Vets' tax exemption
When the Combat Disabled Vet Tax Exemption was approved by voters, it was not known how much this would cost local governments. How much of Pinellas County's and local municipalities tax roll was diminished by this exemption for service-connected combat veterans for the coming year?
We turned to Pinellas County property appraiser Pam Dubov for help with this question. Her reply:
"As of (early September), we have 636 veterans who have applied for and been granted the discount from property taxes.
"This is not an exemption, but a discount. For that reason the dollar value removed from the tax roll varies by taxing authority because a taxpayer can have up to three different taxable values depending on which exemptions they have. Not all exemptions apply to all taxing authorities.
"The total property value removed from the tax roll countywide is $25,067,122. This represents less than 0.04 percent (four-hundredths of one percent — not 4 percent) of the just market value in the county and less than 0.05 percent of the taxable value in the county. The number was a little larger for the School Board because the second homestead exemption created in 2008 does not apply for school tax purposes.
"I estimate a revenue impact of about $550,000 for all taxing authorities combined based on a typical tax rate of about 2.2 percent. This is not an exact number because the aggregate tax rate varies from district to district.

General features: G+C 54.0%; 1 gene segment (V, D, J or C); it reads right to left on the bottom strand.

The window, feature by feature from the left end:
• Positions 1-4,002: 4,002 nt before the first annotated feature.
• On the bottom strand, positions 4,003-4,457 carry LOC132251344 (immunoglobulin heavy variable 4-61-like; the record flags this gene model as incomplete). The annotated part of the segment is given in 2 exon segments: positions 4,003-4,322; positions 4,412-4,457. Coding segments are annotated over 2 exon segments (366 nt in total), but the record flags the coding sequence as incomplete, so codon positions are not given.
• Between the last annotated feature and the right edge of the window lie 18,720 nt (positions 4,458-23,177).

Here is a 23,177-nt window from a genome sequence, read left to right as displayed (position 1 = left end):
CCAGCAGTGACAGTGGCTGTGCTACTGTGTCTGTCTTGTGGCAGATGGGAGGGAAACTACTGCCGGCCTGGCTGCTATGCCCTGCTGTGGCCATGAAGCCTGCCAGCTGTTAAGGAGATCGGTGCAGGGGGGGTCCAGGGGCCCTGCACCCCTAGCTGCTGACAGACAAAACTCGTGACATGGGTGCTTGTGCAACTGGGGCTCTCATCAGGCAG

"I believe that Pinellas County has one of the highest (probably the highest) number of recipients in the state because we made an effort to identify and contact potential qualifying applicants based on data gathered from existing veteran disability property tax exemptions."
Not 'van go'
I always thought Vincent Van Gogh's name was pronounced "van go." Then I heard a story on TV recently and the reporter was saying it differently. What is the correct pronunciation?
According to the Vincent Van Gogh Gallery website (http://vggallery.com): "The 'Van' is a bit like 'Fen' with the V sounding like a half V and half F. The 'a' isn't quite like a short 'e,' but it's softer than North Americans pronounce it.
"The Gogh ... The first G sounds a bit like a guttural H, the 'o' sound stays the same pretty much the same (but not as harsh sounding as the 'o' in 'go') and the final GH is sort of like a guttural CH, like in the name Johann Sebastian Bach."
The website also has sound files in two formats with pronunciations:
Compiled from Times and wire reports. To submit a question, email email@example.com.